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Thirty years of feminist transformation

The 1977 Women and Religion resolution transformed the Unitarian Universalist Association.
By Kimberly French
Summer 2007 5.15.07

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Theodore Machler, Lucile Shuck Longview, Nell McGlothlin, and Rosemary Matson

Women and Religion committee members Lucile Shuck Longview (center left) and Rosemary Matson (right) meet with UUA trustees Theodore Machler and Nell McGlothlin in 1980. (UUA Archives)

Lucile Shuck Longview went to Mexico City in 1975 as a Unitarian Universalist delegate to the United Nations International Women’s Year conference. While there, she later wrote, it dawned on her that one of the main obstacles to equality for women was religion itself. Even within the Unitarian Universalist Association, which affirmed equal rights for women, she believed the religious roots of sexism had never really been scrutinized.

When she returned to her congregation, the First Parish in Lexington, Massachusetts, Longview wrote and circulated a resolution asking “all Unitarian Universalists to examine carefully their own religious beliefs” and reconsider teachings that “perpetuate attitudes that cause women everywhere to be overlooked and undervalued.” The “Women and Religion Resolution” passed unanimously at the Association’s 1977 General Assembly.

Feminist groups were already active in many UU congregations and districts. The Women and Religion movement quickly caught on, beginning in Massachusetts, California, and Maryland. In 1978 UUA President Paul Carnes appointed the Rev. Leslie Westbrook as Minister to Women and Religion, set up a committee to implement the resolution, and asked districts to fund their own Women and Religion committees. (The UUA funded the initiative through 1996.)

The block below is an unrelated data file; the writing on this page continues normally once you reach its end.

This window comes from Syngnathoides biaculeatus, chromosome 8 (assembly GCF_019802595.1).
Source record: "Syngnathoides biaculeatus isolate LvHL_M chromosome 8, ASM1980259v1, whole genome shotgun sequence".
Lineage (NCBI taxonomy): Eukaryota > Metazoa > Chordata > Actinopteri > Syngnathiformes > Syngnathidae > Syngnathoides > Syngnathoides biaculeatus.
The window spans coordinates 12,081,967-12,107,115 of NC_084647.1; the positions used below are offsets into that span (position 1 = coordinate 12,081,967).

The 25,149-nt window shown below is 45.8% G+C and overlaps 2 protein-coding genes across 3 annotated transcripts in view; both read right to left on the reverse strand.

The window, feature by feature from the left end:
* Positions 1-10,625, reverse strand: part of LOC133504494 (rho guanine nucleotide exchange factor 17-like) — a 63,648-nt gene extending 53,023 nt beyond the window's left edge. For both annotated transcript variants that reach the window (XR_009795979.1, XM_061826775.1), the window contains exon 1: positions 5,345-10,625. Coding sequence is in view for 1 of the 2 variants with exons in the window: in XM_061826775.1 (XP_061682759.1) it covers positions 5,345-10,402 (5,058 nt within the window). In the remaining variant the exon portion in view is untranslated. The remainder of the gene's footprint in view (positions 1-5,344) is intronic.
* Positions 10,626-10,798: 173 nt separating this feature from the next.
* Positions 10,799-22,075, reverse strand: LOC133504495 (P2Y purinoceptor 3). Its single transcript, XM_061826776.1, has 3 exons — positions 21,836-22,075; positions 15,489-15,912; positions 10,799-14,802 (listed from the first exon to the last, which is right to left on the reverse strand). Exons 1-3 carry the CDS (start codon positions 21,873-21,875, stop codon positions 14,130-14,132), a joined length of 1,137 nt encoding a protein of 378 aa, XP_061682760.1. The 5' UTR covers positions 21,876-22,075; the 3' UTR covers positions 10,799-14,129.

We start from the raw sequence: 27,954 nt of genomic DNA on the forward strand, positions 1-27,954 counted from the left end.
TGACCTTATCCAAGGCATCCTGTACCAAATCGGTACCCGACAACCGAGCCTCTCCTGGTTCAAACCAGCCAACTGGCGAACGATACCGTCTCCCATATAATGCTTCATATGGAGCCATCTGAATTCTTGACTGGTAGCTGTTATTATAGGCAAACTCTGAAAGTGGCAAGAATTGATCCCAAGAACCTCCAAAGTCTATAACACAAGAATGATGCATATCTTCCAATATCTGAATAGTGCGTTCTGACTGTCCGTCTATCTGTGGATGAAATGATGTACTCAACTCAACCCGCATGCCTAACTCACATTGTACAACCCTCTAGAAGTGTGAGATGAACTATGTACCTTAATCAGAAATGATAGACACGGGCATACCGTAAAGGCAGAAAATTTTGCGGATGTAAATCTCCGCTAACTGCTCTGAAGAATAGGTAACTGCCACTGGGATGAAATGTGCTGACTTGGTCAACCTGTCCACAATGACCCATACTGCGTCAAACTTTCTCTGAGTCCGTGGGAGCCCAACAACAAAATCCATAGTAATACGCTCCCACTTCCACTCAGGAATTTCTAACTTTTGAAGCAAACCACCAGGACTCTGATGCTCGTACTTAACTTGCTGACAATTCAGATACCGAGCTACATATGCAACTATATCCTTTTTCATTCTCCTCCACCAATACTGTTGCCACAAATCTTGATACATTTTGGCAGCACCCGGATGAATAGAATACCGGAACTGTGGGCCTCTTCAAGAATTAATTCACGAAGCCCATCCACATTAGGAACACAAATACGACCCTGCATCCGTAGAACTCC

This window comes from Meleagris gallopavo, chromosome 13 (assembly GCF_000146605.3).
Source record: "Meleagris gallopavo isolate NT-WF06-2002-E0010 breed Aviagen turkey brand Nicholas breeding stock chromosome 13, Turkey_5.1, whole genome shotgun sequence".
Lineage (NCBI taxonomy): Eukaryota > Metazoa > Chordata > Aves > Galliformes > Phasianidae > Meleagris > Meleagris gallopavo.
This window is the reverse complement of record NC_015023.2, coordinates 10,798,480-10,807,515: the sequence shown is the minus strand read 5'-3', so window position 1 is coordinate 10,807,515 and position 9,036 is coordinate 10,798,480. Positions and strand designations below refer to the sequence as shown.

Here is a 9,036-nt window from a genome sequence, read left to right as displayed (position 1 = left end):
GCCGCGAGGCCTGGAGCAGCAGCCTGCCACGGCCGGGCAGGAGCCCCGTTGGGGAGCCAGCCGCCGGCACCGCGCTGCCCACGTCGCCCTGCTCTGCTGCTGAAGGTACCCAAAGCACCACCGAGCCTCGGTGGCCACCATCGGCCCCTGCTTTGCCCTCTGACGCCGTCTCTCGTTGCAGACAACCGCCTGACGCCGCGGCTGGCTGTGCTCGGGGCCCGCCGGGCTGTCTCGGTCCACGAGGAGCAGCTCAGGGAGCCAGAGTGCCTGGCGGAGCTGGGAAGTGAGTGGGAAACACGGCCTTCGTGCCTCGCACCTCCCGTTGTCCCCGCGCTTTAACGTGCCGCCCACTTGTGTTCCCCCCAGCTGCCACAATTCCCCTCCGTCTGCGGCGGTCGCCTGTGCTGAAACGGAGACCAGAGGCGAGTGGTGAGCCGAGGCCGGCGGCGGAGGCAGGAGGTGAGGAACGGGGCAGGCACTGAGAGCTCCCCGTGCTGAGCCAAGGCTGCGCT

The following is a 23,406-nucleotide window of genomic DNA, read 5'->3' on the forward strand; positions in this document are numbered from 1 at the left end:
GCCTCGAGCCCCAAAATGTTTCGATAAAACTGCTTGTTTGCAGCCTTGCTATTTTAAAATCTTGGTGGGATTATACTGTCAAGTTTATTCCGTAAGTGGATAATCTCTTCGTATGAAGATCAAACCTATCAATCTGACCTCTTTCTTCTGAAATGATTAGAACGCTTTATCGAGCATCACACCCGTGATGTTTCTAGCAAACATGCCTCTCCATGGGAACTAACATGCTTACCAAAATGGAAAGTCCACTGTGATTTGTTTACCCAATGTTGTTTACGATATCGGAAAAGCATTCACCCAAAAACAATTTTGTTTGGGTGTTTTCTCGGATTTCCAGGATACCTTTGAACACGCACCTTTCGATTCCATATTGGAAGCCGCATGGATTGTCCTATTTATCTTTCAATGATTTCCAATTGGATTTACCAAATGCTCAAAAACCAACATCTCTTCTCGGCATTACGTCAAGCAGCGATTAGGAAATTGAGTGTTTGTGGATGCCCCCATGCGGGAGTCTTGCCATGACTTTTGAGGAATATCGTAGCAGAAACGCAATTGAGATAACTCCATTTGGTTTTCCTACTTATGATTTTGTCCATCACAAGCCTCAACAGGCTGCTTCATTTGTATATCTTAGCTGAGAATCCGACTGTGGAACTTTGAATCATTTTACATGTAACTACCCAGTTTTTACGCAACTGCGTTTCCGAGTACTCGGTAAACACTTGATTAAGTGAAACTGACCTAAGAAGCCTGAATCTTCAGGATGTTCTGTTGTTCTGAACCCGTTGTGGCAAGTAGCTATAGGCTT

With staff, funding, and ink backing them up, women across the Association began strategizing how to eradicate sexism from their own religion.

The first task was to change sexist language. Women and Religion groups charged that the UUA’s Principles, written in 1961, failed to affirm women (with phrases like “the dignity of man”) and failed to show respect for the earth. A revision process led to the 1985 Principles and Purposes, which substantially rewrote the previous six Principles and added a seventh: “Respect for the interdependent web of all existence of which we are a part.”

Activists also objected to language in Hymns for the Celebration of Life, the UUA’s 1964 hymnal, which had sections titled “Man,” “Love and Human Brotherhood,” and “The Arts of Man.” Interim hymnbooks circulated until a commission could complete Singing the Living Tradition in 1993, which uses more inclusive language.

One of the most visible changes spawned by the Women and Religion movement has been the rapid increase in women UU ministers—from about 5 percent in 1977 to about 50 percent today. That trend is expected to escalate, as 70 percent of UU retired ministers are men and 75 percent of those preparing for fellowship are women.

Along with more women in the pulpit, feminist theology has reshaped the tone of both UU worship and religious education. Many of the new worship forms designed by Women and Religion groups—such as the water ceremony, chalice lighting, and sharing of joys and sorrows—have been so wholly embraced by churches that UUs are often surprised to discover their relatively recent, and feminist, origins.

Women demanded and got curricula celebrating goddesses, women religious leaders, and women’s spirituality: Cakes for the Queen of Heaven by the Rev. Shirley Ranck in 1986—a revision is being released this summer—and Rise Up and Call Her Name by Elizabeth Fisher in 1994.

Yet even with so many successes in changing their religion, some of the resolution’s advocates now question whether their vision has come to pass. The idea of the resolution, says Rosemary Matson, a longtime Women and Religion activist, was not only to add women ministers, nonsexist language, or feminist curricula and worship forms. It was to scrutinize and root out patriarchal forms and stories and transform our spirituality entirely. “We do not want a piece of the pie,” Matson has said many times over the years. “It is still a patriarchal pie. We want to change the recipe.”


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